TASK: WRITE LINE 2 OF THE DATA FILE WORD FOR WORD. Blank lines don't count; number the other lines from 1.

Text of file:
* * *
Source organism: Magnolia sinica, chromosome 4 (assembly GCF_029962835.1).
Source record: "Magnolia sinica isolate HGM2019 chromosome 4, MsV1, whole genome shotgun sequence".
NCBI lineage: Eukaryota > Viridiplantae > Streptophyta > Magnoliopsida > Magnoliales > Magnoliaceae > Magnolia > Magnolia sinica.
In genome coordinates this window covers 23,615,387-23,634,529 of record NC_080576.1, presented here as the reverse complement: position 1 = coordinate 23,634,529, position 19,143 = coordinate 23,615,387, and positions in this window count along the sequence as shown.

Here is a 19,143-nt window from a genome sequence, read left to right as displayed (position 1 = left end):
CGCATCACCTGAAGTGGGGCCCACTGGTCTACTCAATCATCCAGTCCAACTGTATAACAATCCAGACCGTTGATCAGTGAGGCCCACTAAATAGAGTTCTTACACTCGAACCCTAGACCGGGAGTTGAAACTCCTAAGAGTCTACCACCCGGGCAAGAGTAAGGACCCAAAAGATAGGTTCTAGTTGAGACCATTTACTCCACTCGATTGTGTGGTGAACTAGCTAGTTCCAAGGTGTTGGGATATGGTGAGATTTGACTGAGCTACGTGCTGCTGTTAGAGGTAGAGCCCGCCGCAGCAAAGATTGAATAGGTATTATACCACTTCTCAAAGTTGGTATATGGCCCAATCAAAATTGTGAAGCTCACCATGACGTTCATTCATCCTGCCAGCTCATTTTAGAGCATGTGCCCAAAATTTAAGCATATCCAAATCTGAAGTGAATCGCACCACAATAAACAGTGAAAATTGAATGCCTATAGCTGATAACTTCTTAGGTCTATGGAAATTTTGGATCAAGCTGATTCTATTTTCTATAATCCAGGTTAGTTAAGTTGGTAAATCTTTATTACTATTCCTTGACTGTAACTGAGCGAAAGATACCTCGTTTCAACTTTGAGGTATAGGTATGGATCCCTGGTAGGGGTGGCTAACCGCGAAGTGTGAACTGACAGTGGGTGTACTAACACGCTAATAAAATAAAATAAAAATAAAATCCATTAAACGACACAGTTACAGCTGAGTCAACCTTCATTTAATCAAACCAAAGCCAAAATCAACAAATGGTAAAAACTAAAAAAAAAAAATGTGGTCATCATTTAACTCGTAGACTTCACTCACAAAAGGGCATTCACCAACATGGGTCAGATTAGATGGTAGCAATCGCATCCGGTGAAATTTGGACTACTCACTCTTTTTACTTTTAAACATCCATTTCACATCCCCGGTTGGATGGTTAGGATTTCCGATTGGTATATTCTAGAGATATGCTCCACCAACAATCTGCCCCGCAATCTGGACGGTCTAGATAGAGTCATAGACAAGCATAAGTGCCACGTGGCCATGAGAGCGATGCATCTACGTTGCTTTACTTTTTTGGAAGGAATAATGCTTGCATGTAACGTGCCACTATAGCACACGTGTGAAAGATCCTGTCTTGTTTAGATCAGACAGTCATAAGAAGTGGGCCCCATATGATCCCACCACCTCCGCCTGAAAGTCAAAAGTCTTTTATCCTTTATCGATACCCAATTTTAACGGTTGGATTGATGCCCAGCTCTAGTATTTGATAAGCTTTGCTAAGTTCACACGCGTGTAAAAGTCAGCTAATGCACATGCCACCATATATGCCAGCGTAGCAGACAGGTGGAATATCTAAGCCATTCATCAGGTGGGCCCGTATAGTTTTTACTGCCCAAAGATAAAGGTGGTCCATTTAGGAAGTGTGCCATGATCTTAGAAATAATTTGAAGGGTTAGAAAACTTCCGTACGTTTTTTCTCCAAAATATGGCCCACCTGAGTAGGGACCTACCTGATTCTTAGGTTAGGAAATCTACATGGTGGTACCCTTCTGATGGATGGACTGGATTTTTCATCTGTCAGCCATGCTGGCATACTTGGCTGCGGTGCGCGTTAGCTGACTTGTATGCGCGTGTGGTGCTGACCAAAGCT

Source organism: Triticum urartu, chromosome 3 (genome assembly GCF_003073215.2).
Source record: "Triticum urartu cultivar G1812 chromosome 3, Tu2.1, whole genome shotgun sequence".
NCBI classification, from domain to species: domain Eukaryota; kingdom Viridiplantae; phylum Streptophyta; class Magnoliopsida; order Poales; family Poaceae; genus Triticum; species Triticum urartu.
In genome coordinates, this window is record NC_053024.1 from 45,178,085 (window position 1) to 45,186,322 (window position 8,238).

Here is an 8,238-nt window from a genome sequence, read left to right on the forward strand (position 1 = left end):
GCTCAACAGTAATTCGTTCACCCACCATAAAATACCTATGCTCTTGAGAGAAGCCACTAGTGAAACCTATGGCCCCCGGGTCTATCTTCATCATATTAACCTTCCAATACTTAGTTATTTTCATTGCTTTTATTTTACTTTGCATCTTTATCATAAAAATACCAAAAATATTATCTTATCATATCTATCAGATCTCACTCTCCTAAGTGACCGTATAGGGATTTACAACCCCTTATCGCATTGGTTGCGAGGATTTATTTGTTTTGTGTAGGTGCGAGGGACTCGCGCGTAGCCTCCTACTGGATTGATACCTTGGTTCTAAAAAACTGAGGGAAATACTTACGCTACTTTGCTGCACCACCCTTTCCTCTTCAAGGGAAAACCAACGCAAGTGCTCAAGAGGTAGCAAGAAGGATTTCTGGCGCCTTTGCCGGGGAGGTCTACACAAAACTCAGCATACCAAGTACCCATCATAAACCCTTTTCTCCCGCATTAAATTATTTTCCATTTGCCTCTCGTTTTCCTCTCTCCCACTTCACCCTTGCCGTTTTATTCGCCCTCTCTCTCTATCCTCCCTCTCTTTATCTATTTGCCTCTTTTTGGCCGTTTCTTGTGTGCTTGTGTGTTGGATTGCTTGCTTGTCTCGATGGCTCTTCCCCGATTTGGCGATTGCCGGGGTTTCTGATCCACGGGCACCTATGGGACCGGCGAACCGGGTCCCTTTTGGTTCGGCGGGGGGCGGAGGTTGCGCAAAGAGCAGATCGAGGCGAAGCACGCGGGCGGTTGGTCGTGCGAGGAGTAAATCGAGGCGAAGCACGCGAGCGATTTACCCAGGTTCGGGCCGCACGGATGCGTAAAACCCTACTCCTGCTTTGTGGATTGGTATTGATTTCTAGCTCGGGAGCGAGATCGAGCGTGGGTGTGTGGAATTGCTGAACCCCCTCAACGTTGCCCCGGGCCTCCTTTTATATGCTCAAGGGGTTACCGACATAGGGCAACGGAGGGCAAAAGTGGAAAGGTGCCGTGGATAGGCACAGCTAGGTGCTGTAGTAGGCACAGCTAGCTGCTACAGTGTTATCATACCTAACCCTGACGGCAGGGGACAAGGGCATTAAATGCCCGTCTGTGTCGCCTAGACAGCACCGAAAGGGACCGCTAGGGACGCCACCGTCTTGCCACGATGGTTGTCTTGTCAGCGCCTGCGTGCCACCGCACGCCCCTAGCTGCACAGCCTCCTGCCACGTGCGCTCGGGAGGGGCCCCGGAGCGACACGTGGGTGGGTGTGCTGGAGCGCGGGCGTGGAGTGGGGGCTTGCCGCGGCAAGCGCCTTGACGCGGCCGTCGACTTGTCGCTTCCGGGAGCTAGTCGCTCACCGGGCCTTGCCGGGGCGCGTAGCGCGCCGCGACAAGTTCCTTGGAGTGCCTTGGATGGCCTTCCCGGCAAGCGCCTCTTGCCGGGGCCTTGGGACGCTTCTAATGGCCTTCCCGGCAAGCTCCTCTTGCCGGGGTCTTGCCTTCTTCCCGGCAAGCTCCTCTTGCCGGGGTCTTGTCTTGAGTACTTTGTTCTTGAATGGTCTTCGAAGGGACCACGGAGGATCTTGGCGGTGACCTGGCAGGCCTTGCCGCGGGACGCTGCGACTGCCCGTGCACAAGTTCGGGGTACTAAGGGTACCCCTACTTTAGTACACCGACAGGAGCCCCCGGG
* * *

Source record: "Magnolia sinica isolate HGM2019 chromosome 4, MsV1, whole genome shotgun sequence".